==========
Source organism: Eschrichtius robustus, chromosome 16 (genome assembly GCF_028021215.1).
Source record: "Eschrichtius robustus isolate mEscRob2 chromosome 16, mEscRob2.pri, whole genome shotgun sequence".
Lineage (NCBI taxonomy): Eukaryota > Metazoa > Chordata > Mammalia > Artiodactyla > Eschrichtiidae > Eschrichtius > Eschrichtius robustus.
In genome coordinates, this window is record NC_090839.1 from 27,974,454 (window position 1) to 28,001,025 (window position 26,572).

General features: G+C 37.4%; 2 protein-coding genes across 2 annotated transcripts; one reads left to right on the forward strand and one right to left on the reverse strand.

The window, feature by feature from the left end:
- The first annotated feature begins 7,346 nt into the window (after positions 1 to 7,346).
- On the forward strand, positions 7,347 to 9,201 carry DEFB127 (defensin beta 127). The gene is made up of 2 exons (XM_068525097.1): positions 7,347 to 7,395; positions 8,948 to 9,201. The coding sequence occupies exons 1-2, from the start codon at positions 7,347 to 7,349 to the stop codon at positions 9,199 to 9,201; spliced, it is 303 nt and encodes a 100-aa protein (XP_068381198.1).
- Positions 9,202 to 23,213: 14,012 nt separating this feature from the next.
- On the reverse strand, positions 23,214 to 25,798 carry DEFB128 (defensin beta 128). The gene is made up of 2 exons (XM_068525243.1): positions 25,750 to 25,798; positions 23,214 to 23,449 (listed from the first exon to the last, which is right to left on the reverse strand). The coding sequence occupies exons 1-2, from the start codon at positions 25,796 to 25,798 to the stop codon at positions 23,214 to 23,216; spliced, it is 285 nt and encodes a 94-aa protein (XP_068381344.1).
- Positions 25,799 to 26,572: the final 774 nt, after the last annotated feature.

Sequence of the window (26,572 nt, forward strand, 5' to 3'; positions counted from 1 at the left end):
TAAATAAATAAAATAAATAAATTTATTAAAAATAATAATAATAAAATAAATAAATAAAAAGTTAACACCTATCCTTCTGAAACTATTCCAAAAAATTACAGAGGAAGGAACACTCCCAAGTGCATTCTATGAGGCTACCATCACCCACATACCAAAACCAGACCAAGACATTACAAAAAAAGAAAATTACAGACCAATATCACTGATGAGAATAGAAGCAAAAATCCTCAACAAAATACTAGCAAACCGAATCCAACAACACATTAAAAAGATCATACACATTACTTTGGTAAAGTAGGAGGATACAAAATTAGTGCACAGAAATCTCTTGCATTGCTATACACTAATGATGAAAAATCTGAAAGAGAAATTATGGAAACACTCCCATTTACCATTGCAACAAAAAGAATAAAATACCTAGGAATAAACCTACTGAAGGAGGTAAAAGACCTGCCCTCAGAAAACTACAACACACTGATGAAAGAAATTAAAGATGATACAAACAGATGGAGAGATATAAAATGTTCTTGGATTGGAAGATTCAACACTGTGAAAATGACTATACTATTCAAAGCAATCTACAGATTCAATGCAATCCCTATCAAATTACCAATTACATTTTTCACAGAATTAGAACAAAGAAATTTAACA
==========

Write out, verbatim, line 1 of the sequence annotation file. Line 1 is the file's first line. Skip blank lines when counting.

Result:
Source organism: Eschrichtius robustus, chromosome 16 (genome assembly GCF_028021215.1).